Thomas W. Fuller

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Thomas William Fuller
Born May 3, 1865
Ottawa, Canada West
Died November 4, 1951
Ottawa, Ontario, Canada
Nationality Canadian
Occupation Architect
Practice Chief Dominion Architect

Thomas William Fuller (May 3, 1865 – November 4, 1951), the son of Thomas Fuller, was a Canadian architect. Before his selection as Dominion Architect, Fuller designed a number of federal buildings in Dawson City, Yukon, some of which are now designated as National Historic Sites of Canada. These include the Post Office (1899); Court House (1900–01); Territorial Administration Building, 5th Avenue (1901); Public School (1901) which burned 1957; and Commissioner's Residence (1901).

He served as Chief Dominion Architect from 1927 to 1936, designing a number of prominent public buildings in Canada. Thomas W. Fuller designed a number of post offices:

His son, Thomas G. Fuller, founded Thomas Fuller Construction company in 1958 which built many public buildings in Ottawa as well as the sheltered harbour for the Britannia Yacht Club.[1] In 2002, the company was awarded a contract to renovate the Canadian Library of Parliament.[2]


Site Date(s) Designated Location Description Image
Dawson Post Office
Third Avenue and King Street
1900 Dawson City, Yukon Two-storey wooden building with a three-storey hexagonal tower. The building incorporates post-office and a telegraph annex. Dawson City Post Office.JPG
Territorial Administration Building
595 Fifth Avenue
1901 Dawson City, Yukon A two-storey neoclassical building, built with fir and cedar imported to the Yukon from British Columbia. The design features elements used elsewhere in Fuller's Dawson building program, including pediments, columns, axial symmetry, and gentle relief. Stadtmuseum Dawson.JPG
Mewata Armouries
801 11th Street S.W.
1915-8 Calgary, Alberta The building was designed in a Tudor/Gothic Revival style. A classic example of armoury design, Mewata has features deliberately bringing to mind a medieval fortress or castle, including four square corner towers, four smaller six sided towers, and buttresses with turrets and a crenellated roofline. Mewata Armoury 6.jpg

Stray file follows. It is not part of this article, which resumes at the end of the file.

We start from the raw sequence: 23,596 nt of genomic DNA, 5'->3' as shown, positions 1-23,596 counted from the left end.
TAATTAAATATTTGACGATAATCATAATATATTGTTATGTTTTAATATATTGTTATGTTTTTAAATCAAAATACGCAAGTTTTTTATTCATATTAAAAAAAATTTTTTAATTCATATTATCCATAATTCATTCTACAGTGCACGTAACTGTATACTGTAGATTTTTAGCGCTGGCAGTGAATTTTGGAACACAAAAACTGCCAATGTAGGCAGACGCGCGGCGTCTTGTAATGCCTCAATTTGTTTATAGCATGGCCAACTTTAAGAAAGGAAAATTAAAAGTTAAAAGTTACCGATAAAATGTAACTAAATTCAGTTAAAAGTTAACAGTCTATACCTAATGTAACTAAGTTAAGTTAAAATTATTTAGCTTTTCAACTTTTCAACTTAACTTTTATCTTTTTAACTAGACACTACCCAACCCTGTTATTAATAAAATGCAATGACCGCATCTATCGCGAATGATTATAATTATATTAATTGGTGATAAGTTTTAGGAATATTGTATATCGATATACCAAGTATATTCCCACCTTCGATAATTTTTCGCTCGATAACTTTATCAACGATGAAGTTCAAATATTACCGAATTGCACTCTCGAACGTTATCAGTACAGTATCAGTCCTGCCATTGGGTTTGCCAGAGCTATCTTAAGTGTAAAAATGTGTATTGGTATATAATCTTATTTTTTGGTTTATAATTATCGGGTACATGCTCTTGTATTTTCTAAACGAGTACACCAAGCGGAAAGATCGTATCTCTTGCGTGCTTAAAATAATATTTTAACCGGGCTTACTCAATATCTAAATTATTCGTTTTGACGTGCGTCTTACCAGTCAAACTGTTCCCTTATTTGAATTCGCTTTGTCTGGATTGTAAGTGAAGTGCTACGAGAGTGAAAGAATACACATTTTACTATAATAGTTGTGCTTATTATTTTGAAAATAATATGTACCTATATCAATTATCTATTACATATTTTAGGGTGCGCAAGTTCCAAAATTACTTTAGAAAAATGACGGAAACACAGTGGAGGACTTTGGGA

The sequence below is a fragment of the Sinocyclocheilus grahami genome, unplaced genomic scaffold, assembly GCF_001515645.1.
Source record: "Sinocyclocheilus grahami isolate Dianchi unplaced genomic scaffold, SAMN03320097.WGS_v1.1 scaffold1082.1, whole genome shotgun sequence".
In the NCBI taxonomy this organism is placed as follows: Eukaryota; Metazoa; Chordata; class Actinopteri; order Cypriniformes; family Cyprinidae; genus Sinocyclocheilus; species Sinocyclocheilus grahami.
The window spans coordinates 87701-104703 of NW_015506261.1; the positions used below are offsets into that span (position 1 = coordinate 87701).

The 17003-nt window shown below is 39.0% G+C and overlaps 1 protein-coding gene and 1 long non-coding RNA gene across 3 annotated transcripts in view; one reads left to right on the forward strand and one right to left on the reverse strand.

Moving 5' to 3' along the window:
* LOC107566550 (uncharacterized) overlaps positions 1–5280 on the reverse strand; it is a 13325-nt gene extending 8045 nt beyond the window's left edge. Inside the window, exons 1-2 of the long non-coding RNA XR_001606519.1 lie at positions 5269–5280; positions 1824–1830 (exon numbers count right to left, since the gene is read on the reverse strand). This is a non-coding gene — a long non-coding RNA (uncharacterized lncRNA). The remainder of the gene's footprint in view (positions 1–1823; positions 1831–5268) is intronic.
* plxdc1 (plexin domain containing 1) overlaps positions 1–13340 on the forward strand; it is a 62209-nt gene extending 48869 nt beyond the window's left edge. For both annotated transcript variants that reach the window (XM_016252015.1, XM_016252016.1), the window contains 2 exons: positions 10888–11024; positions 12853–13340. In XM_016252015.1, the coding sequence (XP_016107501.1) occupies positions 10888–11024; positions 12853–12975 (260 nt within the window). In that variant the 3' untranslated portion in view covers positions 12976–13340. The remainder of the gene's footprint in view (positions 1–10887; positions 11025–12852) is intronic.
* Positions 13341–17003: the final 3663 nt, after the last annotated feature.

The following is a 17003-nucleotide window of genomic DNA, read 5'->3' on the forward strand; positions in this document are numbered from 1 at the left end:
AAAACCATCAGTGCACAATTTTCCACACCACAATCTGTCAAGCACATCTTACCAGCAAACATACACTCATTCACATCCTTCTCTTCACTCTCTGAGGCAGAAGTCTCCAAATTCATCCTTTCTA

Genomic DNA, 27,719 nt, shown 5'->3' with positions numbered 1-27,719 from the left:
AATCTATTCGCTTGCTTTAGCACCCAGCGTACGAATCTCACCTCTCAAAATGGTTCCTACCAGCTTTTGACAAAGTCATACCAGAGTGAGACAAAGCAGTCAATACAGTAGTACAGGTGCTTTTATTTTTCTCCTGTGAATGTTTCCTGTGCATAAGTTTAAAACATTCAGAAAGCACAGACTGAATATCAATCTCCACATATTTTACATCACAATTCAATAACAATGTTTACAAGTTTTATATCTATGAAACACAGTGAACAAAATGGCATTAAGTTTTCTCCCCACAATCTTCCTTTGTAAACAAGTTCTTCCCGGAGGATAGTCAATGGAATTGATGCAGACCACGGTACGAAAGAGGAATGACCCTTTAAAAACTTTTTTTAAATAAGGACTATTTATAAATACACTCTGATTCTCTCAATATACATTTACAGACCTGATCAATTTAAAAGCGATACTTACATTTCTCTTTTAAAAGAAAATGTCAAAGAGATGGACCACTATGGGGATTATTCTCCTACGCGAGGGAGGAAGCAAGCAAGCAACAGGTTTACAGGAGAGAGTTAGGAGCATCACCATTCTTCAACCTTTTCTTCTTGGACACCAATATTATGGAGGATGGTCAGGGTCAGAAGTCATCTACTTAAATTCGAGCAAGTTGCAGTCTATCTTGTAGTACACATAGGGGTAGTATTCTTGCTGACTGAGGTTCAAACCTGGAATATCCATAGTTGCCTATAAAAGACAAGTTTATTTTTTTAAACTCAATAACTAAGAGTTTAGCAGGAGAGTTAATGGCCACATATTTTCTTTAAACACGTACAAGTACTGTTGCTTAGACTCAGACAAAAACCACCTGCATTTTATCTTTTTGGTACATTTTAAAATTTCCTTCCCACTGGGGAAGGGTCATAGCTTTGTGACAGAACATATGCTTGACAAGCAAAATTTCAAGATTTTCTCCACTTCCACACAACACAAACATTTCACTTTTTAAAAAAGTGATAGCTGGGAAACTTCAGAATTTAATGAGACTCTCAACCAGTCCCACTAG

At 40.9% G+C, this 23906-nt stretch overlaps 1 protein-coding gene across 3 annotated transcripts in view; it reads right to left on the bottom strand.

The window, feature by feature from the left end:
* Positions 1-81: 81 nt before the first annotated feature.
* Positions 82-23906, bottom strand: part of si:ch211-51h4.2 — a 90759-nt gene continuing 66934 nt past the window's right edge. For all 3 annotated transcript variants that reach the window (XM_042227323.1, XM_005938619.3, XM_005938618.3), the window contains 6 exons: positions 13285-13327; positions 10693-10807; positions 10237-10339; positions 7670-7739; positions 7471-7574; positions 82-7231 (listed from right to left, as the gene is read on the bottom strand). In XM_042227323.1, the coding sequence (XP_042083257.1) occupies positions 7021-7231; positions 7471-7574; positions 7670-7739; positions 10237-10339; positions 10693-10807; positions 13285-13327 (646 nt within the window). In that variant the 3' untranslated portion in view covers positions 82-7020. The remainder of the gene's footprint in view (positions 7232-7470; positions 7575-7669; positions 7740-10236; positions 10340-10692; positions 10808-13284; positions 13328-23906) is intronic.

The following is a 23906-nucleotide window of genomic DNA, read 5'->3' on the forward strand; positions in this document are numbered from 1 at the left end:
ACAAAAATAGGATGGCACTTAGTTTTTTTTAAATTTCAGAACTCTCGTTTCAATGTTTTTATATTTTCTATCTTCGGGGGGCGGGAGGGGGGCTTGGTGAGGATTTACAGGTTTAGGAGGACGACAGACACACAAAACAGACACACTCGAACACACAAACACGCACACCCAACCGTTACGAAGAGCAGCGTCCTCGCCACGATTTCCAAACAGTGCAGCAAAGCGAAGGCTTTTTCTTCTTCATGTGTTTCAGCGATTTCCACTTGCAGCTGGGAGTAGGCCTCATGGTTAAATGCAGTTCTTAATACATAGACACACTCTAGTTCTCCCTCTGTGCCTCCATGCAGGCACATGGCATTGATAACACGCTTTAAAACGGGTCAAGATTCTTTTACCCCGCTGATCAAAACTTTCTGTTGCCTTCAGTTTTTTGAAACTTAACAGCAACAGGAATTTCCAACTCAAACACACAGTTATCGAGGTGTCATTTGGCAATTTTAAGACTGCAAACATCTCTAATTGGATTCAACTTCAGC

Bessborough Armoury 2025 West 11th Avenue 1932-3 Vancouver Inventory of heritage buildings "B" Category; Recognized - 1997 - Register of the Government of Canada Heritage Buildings; Vancouver, British Columbia large Neo-Gothic style structure with a low-pitched gable roof on a flat site faced by mature trees within an area of containing light industry, and adjacent to a residential area 15th Field Regiment RCA.jpg
Victoria Rifles Armoury, 691 Cathcart Street 1933 1984 Register of the Government of Canada Heritage Buildings Montréal, Quebec

Housing Le Régiment de Maisonneuve, this Gothic Revival armoury`s two-dimensional façade with a low-pitched gable roof is pressed up against its urban streetscape

Manege Cathcart.jpg
Côte des Neiges Armoury 4185 Chemin de la Côte des Neiges, 1934-35 1991 Register of the Government of Canada Heritage Buildings Montréal, Quebec

On a treed site on the southwest perimeter of Mount Royal Park, this Châteauesque structure houses The Royal Canadian Hussars (Montreal); 2nd Field Regiment, Royal Canadian Artillery

Regina Armoury, 1600 Elphinstone Avenue, 1928 Recognized - 1998 on the Register of the Government of Canada Heritage Buildings Regina, Saskatchewan
  • This centrally located Neo-Gothic style fortress like building with a low-pitched gable roof is in a modern residential neighbourhood adjacent to the Regina Exhibition Grounds,
  • Organizations that use the armoury include: Regina units of 38th Brigade Group: 10th Field Regiment, Royal Canadian Artillery, Royal Regina Rifles, 16th (Saskatchewan) Service Battalion, 16th Medical Company, cadet corps and the Military Museum of Saskatchewan
Rouyn Armoury 1935-6 Recognized - 1983 Register of the Government of Canada Heritage Buildings Rouyn, Quebec centrally located, symmetrical Neo-Gothic style building with a steeply pitched gable roof Manège militaire de Rouyn-Noranda.jpg
Seaforth Armoury 1650 Burrard Street 1936 (completed) Classified - 1997 Register of the Government of Canada Heritage Buildings Vancouver, British Columbia designed by architects McCarter and Nairne, the massive, low-massed, asymmetrical, concrete Neo-Gothic style structure with a fortified appearance is as a Class A Heritage Building in downtown Vancouver housing The Seaforth Highlanders of Canada Seaforth Armoury.jpg
Confederation Building (Ottawa), Wellington Street at Bank Street 1928-31 Ottawa, Ontario Confederation Building.jpg
The Ore Building, Booth Street 1929 Ottawa, Ontario
Custom House, Front Street West at Yonge Street 1930-31 Toronto, Ontario Dominion Public Building Toronto.JPG
Department of Justice Building, Wellington Street 1935-7 Ottawa, Ontario Justice Building, Ottawa.JPG
Dominion Public Building, 457 Richmond Street 1935-1936 London, Ontario
Federal Building, Sinclair Centre 1935-1937 Vancouver, BC Beaux-Arts extension of Post Office Building by David Ewart CustomsExaminingWarehouse.jpg

External links[edit]


Political offices
Preceded by
Richard Cotsman Wright
Chief Dominion Architect, Canada
1927 – 1936
Succeeded by
Charles D. Sutherland